1. "Ours is now a society of the spectacle, with sponsored happenings and large-scale events that degrade art as a tool of the culture industry and an art market with top prices for important works that only a wealthy few can afford. This can be seen as a step back towards the re-feudalisation of art."
     
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  4. Ash and Going Home
    Going Home
    Going Home
    Ash
    Ash

    eyecurious:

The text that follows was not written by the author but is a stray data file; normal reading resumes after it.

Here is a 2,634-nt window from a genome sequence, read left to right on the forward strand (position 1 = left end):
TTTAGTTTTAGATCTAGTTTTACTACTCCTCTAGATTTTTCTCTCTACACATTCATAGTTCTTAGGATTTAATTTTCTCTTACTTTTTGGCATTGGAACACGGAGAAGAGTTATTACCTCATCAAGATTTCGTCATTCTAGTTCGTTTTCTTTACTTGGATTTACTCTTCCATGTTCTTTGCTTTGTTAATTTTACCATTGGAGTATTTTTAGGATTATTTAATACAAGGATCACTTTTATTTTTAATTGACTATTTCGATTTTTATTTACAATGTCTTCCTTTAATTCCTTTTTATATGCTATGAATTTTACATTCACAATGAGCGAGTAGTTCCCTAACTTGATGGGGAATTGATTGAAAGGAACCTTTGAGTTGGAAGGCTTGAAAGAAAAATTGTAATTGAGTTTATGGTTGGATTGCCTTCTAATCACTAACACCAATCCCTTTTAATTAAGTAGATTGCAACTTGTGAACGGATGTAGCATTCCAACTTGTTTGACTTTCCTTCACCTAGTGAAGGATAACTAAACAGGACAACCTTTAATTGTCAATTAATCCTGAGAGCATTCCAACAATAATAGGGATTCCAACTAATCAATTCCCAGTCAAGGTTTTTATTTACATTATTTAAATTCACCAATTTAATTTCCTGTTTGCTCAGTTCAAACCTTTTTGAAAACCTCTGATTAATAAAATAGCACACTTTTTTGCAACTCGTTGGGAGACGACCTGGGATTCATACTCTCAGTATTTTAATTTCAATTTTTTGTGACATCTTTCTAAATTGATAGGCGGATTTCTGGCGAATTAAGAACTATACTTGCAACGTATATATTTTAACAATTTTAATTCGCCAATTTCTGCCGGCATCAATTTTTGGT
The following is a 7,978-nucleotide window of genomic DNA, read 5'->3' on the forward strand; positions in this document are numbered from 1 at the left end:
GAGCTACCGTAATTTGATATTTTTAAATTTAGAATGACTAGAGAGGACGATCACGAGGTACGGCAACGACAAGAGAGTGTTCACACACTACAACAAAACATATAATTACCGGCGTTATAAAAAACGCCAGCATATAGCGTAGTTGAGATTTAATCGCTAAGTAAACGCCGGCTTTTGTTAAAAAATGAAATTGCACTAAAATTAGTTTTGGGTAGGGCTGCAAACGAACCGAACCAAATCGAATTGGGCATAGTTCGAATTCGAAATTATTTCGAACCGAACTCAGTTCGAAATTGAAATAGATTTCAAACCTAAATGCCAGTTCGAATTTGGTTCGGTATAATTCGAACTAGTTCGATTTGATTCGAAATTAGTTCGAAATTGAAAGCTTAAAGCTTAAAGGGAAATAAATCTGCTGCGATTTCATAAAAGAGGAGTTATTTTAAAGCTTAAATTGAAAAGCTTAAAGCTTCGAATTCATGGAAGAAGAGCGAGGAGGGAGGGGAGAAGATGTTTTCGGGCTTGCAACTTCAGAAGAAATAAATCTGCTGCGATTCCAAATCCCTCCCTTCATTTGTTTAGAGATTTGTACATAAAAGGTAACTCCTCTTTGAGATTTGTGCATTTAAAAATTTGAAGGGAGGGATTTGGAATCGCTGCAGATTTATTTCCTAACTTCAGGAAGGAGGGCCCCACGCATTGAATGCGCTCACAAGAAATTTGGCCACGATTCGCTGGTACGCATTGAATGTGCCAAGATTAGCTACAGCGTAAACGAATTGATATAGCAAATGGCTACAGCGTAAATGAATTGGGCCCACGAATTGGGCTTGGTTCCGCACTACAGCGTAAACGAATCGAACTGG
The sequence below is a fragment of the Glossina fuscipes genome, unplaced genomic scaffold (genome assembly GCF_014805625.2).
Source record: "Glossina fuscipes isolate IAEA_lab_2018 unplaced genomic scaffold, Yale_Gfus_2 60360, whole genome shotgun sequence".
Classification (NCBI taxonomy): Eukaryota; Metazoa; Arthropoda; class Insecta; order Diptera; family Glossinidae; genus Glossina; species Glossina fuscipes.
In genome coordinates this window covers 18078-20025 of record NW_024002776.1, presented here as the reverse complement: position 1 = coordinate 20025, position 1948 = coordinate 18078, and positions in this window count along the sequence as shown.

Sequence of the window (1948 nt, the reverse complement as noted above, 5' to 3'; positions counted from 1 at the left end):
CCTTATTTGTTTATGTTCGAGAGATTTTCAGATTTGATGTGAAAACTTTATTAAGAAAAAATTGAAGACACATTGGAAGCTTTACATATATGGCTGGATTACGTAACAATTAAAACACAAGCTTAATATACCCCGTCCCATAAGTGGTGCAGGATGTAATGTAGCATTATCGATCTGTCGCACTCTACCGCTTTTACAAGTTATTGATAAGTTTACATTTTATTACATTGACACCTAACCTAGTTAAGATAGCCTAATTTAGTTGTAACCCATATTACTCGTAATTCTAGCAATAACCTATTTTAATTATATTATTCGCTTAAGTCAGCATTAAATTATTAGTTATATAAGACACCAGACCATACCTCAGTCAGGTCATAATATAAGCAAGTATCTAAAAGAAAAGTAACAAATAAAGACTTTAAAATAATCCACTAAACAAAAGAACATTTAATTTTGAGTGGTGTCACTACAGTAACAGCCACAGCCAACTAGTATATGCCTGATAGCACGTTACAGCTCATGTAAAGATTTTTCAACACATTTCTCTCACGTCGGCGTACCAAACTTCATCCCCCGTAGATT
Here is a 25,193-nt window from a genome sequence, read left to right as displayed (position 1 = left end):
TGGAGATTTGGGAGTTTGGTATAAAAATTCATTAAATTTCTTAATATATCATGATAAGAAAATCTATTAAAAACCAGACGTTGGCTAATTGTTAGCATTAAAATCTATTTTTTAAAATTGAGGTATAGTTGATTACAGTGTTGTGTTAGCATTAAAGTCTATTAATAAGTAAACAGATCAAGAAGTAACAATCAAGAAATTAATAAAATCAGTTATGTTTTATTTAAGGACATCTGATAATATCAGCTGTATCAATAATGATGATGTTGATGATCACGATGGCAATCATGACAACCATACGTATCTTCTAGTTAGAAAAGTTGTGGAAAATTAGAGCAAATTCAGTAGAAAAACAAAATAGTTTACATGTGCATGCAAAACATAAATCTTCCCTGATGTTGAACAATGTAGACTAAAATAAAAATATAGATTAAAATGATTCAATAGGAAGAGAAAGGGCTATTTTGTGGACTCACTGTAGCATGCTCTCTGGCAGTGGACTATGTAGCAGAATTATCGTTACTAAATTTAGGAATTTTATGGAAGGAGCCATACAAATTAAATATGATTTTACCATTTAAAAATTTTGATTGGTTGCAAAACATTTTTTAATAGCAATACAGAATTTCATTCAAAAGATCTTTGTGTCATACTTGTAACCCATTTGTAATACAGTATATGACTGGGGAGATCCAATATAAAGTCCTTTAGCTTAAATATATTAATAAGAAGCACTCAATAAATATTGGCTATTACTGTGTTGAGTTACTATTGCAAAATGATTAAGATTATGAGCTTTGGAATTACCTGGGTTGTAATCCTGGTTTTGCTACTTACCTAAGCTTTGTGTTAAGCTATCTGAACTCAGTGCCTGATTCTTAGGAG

I just got my hands on two books, Going Home and Ash, by the Chinese photographer Muge. I had written about his work a few years ago based on images I saw online, but this is the first time I have seen his books. Both books were made in 2013 and they work as a pair. For Going Home, Muge photographed the route back along the Yangtze river to his hometown of Chongqing in the aftermath of the construction of the Three Gorges Dam. The book is made up primarily of portraits within landscapes: muted images invested with a palpable sense of fear for the future that is woven into the nostalgia of Muge’s return home. Ash is the more poetic of the two books, a series of loose plates of still lives and interiors that share the same dusty tonality of the former book. For Ash, Muge turned inwards, away from the portrait and the landscape, combining images in order to explore a specific atmosphere and emotion. Muge’s use of the square format at times reminds me of the Japanese photographer Issei Suda and, although he is still young (b. 1979), he seems to have more affinities with this older generation of photographers than with much of contemporary photography. His two books are great examples of the fact that, even today, things can still happen by simply taking a camera and going out into the world.